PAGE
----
Does Rawfood Support Veganism?

Published in July 2005 VegNews Magazine

Rev. Will Tuttle, Ph.D.

While rawfoodism may certainly contribute some wisdom to help us optimize vegan health, I wonder how much it actually supports our long-term efforts to promote veganism to the general public. It’s been my experience that when I or people I know have undertaken rawfood diets it’s been because we wanted to get something from it, like better health, or more energy or personal purity. It’s basically good old self-centered motivation.

Veganism, by contrast, is completely revolutionary because it insists on an underlying motivation of compassion born of our direct experience of interconnectedness with other sentient beings, and is an ethical refusal to treat them as mere commodities to be consumed. As vegans, we strive to live in a way that minimizes unnecessary suffering to other vulnerable creatures and we gladly reject our culture’s fundamentally self-centered orientation of cruel domination of animals for food, clothing, entertainment, and research. I believe veganism is the essential healing force that our culture desperately needs, because the mentality of domination that starts on our plates reverberates through our various cultural institutions as authoritarianism, oppression, and violence. Healing this mentality requires cultivating vegan values: concern and caring for others weaker than us, and refusing to exploit them. As vegans, the improved health we naturally experience is a side-benefit; it’s not the main focus because we sense there’s a higher purpose in life than just being physically healthy.

With rawfoodism, though, I wonder if we make the vegan connection. My wife Madeleine, for example, became a strict rawfoodist 25 years ago and for two years ate a completely raw diet that was nominally vegan. Her motivation, though, was not vegan, but was to have more energy, be healthier, and need less sleep. For this, the rawfood diet was successful, but after two years, like most people who take up rawfoodism in our northern climate (except the rawfood “pro’s”), she discontinued the rawfood diet, and found that eating cooked grains was helpful and nourishing, both physically and mentally, as well as emotionally. However, because her motivation was still basically health, after a while she felt it was good to supplement her diet with dairy products and occasionally with fish. In my experience, this pattern seems all too common, though Madeleine did eventually go vegan several years later.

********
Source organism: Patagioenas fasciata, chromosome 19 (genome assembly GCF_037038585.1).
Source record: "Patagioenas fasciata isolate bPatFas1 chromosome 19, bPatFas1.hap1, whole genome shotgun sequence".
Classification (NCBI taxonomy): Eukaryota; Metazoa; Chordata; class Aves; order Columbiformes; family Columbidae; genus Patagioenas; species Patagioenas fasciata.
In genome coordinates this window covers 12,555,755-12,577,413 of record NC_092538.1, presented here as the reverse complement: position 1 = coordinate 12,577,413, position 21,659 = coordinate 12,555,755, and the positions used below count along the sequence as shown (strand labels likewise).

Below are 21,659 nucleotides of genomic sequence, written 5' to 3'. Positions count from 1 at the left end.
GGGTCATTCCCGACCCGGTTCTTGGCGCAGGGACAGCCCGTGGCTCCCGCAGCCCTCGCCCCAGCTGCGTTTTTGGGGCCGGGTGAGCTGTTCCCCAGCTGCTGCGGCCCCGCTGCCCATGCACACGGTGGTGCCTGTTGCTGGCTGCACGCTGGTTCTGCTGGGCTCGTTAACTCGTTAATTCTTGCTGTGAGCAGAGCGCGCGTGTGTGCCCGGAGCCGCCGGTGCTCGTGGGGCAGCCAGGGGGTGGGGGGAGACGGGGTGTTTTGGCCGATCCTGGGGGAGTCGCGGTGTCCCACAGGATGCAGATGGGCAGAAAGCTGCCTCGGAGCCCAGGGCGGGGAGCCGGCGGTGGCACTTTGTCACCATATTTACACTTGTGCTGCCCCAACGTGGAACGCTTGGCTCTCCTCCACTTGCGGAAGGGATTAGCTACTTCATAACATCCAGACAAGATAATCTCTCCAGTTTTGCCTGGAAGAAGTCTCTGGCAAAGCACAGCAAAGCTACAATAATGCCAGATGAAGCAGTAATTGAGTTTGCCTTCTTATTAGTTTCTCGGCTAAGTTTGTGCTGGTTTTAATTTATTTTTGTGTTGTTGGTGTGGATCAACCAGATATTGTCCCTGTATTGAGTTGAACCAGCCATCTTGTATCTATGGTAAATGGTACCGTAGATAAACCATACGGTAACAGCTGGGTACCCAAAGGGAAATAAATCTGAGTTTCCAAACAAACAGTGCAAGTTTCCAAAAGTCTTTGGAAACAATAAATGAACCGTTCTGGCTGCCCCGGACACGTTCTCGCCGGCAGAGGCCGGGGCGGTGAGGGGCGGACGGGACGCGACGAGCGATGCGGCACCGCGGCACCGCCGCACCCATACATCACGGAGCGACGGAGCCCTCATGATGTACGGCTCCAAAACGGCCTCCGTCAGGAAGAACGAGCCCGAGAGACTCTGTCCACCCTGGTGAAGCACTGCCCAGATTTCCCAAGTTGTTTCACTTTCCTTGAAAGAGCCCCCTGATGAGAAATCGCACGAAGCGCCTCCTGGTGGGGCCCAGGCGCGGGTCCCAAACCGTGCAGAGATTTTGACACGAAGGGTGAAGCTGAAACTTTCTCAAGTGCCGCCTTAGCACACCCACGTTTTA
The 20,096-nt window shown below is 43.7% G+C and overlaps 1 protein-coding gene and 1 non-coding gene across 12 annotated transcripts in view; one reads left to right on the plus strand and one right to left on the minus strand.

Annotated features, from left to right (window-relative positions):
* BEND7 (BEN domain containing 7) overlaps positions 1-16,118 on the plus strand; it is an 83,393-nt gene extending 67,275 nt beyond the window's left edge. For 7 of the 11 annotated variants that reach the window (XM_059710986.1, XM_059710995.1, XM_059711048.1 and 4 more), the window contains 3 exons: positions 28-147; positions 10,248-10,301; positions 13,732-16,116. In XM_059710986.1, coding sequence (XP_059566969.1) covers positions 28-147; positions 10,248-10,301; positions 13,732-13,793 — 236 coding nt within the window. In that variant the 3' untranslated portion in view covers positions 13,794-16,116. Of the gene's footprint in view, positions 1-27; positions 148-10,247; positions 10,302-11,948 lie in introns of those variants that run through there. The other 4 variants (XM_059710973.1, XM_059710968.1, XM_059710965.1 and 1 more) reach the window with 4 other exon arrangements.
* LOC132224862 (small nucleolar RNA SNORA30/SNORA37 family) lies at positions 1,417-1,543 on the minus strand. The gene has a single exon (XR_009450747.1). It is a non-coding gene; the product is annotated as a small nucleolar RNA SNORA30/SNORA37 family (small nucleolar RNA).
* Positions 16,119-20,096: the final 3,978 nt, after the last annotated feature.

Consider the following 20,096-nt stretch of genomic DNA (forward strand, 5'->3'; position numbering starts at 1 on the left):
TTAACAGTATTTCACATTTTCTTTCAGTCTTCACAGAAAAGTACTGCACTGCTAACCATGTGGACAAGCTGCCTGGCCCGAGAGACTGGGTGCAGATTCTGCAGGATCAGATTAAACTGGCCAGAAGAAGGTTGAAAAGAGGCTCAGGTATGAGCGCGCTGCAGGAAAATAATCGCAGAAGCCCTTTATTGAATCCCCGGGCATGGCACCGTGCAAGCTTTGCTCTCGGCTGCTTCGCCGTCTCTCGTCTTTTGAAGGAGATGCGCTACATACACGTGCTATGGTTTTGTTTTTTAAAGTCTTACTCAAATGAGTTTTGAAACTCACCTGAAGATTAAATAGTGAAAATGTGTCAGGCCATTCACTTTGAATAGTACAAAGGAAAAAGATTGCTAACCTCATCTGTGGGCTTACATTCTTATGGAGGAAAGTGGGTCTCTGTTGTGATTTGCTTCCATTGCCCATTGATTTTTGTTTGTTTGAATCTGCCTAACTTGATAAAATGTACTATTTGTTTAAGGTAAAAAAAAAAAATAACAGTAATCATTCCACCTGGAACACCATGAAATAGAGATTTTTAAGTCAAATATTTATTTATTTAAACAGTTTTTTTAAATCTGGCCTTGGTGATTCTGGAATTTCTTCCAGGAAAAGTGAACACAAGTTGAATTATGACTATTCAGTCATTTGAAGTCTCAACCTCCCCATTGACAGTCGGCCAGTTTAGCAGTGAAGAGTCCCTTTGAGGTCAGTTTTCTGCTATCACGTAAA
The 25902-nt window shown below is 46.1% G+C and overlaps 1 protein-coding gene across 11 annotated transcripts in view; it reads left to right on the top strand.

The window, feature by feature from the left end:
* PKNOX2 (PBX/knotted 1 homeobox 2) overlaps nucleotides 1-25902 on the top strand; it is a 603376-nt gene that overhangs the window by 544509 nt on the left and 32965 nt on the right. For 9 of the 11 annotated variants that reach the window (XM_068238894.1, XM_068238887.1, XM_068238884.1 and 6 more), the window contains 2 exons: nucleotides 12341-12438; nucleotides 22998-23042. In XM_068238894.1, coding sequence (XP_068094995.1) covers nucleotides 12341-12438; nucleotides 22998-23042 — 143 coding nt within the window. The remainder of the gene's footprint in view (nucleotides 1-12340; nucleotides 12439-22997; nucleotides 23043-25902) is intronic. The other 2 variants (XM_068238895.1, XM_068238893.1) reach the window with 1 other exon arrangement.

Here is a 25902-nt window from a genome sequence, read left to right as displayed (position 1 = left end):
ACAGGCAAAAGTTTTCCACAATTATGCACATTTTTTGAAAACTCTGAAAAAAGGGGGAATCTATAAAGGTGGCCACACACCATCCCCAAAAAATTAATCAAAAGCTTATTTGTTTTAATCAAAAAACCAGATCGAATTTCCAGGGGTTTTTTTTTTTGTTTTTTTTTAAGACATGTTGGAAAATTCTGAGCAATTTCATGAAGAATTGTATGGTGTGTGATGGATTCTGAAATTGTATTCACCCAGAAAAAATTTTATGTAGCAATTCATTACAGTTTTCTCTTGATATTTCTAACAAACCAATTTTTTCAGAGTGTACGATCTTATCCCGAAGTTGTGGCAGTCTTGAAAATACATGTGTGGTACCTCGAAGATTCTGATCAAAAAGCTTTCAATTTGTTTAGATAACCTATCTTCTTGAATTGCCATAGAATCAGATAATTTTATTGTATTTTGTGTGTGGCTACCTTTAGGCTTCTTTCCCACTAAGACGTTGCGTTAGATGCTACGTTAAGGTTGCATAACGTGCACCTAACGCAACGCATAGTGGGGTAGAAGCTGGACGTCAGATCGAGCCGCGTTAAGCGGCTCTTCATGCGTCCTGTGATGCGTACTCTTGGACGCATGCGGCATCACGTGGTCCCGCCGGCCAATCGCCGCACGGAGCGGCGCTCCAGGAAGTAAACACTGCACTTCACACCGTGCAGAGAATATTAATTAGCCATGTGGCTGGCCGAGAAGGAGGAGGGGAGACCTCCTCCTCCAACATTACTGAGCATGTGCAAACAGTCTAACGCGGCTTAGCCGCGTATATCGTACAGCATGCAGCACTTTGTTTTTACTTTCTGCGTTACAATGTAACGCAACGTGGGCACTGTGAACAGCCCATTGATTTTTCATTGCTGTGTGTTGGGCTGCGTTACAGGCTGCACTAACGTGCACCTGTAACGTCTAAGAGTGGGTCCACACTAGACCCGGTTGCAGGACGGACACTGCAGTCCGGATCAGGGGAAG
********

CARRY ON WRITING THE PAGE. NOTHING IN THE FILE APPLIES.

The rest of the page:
As rawfoodists, we eat what seems to be a vegan diet, but when we can no longer stick with it, unless we already have a strong vegan motivation, we typically revert to being omnivores again, not to being vegans who eat both cooked and uncooked food. I’ve also found that when I’ve been a rawfoodist, a lot of willpower was involved, because it would be tempting to cheat a little here or there, since only my health and purity were at stake. If I didn’t cheat, I’d be quite proud of myself. As a vegan, though, I find my diet requires no willpower and there’s nothing to be proud of, because it’s based simply on seeing animals as beings to be respected rather than as objects to be eaten.